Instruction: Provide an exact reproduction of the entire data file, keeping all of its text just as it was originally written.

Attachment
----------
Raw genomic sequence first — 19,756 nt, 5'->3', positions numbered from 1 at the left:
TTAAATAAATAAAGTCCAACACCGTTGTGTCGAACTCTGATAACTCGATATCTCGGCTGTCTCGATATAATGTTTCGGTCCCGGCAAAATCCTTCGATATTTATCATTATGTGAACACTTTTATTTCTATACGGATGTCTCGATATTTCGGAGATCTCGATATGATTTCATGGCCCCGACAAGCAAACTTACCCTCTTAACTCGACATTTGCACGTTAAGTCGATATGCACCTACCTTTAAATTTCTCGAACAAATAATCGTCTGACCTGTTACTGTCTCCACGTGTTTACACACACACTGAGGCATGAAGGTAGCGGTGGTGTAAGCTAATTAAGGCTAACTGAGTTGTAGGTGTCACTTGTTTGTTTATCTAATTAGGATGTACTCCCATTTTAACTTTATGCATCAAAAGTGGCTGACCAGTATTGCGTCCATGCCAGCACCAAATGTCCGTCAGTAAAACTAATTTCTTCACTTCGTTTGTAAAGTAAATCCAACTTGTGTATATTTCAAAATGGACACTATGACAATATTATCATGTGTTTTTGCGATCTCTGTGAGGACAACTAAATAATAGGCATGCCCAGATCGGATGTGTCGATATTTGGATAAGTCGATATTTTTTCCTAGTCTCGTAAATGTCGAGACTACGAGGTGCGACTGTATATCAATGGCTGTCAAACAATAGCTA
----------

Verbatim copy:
Raw genomic sequence first — 19,756 nt, 5'->3', positions numbered from 1 at the left:
TTAAATAAATAAAGTCCAACACCGTTGTGTCGAACTCTGATAACTCGATATCTCGGCTGTCTCGATATAATGTTTCGGTCCCGGCAAAATCCTTCGATATTTATCATTATGTGAACACTTTTATTTCTATACGGATGTCTCGATATTTCGGAGATCTCGATATGATTTCATGGCCCCGACAAGCAAACTTACCCTCTTAACTCGACATTTGCACGTTAAGTCGATATGCACCTACCTTTAAATTTCTCGAACAAATAATCGTCTGACCTGTTACTGTCTCCACGTGTTTACACACACACTGAGGCATGAAGGTAGCGGTGGTGTAAGCTAATTAAGGCTAACTGAGTTGTAGGTGTCACTTGTTTGTTTATCTAATTAGGATGTACTCCCATTTTAACTTTATGCATCAAAAGTGGCTGACCAGTATTGCGTCCATGCCAGCACCAAATGTCCGTCAGTAAAACTAATTTCTTCACTTCGTTTGTAAAGTAAATCCAACTTGTGTATATTTCAAAATGGACACTATGACAATATTATCATGTGTTTTTGCGATCTCTGTGAGGACAACTAAATAATAGGCATGCCCAGATCGGATGTGTCGATATTTGGATAAGTCGATATTTTTTCCTAGTCTCGTAAATGTCGAGACTACGAGGTGCGACTGTATATCAATGGCTGTCAAACAATAGCTA